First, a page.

While playing games at your wedding shower can be a fun way to get all guests involved in the festivities and facilitate conversation between people who might not know each other, it’s unnecessary. If you’d rather skip the “how well does the happy couple know each other?” trivia, then, by all means, do.
Without opening gifts or playing games, a wedding shower is just like any other party. So, be sure to include the essentials of a great party atmosphere, such as food, drinks, light background music, and a comfortable location or venue in order to create an environment that encourages your guests to meet and mingle. You could consider having a few stand-alone activities that guests can do during the shower that don’t require full group participation, such as writing down well-wishes for the couple in a special notebook, taking selfie Polaroids at a DIY photobooth, or doing a small craft activity, such as decorating tote bags or cookies.
Totally. There are tons of creative ways that you can approach throwing a wedding shower that may not involve the traditional run-down of tea sandwiches, punch, and two hours of gift-opening spotlight. In fact, a non-traditional shower is a great way to express your individuality and create a unique experience for your guests. Get the whole group involved in something fun and hands-on, such as hiring an in-home chef to come teach the group how to make a specific dish, or have a professional florist conduct a class on how to arrange flowers. Check out our article on a few other wedding shower ideas, and don’t be afraid to think outside the (gift) box.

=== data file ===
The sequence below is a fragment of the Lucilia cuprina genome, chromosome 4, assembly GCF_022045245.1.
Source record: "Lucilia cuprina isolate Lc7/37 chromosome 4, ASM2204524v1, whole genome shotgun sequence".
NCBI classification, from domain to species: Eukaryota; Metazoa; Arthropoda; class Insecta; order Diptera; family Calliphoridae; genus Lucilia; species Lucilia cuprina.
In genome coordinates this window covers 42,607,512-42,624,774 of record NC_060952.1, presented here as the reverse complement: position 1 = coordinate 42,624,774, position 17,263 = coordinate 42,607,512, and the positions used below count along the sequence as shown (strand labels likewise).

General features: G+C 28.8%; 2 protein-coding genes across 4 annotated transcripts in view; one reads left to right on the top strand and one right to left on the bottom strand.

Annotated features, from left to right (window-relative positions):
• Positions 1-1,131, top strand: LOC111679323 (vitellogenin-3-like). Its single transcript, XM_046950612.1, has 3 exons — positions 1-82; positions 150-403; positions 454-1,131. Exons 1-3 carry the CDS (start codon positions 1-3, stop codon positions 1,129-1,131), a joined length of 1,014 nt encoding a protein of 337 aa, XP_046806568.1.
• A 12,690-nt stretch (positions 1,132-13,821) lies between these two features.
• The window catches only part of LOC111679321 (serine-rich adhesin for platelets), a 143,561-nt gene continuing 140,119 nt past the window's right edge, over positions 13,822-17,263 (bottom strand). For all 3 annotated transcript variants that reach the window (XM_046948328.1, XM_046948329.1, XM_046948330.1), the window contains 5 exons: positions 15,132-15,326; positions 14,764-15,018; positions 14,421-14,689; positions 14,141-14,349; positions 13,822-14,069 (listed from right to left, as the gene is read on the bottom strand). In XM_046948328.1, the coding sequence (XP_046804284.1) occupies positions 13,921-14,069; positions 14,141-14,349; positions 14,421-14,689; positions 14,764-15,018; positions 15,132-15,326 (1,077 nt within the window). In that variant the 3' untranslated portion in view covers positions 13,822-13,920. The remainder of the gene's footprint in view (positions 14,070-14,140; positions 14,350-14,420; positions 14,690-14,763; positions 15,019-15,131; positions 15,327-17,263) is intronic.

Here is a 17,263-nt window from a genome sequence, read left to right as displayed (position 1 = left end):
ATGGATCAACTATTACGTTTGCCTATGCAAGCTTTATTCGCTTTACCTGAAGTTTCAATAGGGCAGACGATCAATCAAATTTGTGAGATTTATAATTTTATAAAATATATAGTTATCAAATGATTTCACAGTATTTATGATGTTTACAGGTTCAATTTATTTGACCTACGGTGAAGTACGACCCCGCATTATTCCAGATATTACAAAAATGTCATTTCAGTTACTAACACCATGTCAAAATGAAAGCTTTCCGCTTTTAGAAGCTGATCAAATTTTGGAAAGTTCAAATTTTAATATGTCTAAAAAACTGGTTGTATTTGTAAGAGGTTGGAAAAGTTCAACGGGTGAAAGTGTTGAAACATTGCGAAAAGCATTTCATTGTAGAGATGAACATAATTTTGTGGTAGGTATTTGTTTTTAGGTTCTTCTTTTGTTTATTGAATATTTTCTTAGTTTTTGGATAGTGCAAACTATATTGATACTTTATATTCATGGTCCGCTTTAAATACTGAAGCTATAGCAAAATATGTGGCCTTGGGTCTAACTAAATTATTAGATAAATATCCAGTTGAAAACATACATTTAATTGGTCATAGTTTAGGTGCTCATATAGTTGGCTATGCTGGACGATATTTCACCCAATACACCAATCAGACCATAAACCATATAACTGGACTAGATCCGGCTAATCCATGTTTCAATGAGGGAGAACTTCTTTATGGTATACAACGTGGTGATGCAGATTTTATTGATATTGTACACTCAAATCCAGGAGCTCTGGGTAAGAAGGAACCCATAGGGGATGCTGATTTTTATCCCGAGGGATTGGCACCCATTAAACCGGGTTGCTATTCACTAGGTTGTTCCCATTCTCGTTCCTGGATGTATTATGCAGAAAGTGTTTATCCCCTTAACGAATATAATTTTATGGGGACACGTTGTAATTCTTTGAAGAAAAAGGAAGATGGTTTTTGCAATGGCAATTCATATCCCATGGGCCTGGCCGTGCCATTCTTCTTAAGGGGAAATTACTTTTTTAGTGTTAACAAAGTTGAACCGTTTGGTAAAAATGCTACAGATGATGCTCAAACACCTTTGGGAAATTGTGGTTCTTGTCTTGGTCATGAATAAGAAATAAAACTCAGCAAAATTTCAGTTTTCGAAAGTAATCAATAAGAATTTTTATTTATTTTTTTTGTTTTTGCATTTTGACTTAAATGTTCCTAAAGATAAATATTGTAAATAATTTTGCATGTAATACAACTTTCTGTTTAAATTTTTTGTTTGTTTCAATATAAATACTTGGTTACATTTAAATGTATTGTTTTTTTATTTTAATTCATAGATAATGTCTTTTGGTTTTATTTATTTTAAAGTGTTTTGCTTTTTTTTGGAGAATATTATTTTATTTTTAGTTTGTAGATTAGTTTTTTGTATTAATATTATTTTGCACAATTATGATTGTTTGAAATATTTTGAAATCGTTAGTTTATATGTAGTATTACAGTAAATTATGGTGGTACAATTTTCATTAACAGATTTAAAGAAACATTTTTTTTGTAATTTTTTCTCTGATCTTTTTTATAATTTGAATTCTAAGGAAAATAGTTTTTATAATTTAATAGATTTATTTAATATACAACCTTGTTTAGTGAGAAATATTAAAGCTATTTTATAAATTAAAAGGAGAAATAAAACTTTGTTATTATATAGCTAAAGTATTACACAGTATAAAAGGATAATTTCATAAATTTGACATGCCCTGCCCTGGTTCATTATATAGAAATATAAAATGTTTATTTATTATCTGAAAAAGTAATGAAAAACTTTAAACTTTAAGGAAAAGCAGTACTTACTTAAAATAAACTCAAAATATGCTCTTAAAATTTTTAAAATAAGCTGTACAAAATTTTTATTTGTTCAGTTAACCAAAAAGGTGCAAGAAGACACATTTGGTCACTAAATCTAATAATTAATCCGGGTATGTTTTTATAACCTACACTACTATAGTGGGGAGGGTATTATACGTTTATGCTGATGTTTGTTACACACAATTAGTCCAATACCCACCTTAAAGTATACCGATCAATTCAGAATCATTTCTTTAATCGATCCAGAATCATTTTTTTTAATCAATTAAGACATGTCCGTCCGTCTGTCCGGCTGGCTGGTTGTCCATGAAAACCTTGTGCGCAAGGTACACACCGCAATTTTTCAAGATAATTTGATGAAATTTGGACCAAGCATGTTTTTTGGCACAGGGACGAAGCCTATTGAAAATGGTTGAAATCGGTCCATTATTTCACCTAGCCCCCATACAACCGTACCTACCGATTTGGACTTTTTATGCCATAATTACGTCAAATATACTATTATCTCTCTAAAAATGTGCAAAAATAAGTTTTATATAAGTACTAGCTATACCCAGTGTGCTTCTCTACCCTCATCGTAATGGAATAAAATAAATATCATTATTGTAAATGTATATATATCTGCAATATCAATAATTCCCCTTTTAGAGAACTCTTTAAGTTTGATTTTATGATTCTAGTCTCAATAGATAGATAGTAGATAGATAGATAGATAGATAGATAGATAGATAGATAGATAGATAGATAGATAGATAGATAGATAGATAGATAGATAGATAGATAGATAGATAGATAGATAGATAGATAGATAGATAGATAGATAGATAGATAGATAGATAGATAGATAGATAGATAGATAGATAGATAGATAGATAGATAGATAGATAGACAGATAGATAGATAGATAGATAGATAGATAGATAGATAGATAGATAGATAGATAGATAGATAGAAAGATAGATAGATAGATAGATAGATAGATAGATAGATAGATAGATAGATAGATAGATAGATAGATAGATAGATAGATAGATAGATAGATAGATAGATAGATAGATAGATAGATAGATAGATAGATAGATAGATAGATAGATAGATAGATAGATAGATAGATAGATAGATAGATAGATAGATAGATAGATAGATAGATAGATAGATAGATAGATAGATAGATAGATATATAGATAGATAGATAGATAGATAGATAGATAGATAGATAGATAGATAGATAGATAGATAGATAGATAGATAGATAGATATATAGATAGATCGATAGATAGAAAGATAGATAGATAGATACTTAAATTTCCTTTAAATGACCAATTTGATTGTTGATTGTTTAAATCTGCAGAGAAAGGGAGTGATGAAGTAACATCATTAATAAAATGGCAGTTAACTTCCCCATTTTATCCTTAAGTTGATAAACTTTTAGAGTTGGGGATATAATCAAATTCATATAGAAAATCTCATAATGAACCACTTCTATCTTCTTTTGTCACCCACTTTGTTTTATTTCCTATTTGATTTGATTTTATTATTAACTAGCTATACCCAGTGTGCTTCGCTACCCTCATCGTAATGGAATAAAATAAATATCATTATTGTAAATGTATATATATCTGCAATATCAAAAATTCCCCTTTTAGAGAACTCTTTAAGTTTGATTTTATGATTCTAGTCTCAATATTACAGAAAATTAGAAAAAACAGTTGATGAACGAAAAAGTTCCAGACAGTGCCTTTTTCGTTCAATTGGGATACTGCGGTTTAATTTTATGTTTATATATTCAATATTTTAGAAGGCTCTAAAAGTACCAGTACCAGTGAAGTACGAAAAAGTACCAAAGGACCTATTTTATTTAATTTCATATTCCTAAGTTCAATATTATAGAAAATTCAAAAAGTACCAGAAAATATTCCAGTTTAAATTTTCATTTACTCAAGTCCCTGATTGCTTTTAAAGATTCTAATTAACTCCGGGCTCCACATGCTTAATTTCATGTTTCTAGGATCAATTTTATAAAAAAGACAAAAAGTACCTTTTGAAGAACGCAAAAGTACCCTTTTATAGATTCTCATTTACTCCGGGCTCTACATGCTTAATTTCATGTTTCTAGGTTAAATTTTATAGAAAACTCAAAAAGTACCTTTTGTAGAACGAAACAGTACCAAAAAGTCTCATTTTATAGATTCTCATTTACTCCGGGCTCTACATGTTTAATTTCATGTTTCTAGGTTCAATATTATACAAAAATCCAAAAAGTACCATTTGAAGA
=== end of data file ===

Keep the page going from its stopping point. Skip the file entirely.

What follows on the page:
In general, thank you notes should be sent as soon as possible after an event, and this holds true for your wedding shower. Ideally, you would want your guests to receive the note within two to three weeks of your shower, but especially before your wedding, as you’ll have your hands full after the big day with thank you-writing duties for all those wedding gifts. So, be sure to get your shower gifts acknowledged ahead of time to avoid sending back-to-back thank-you notes to certain guests.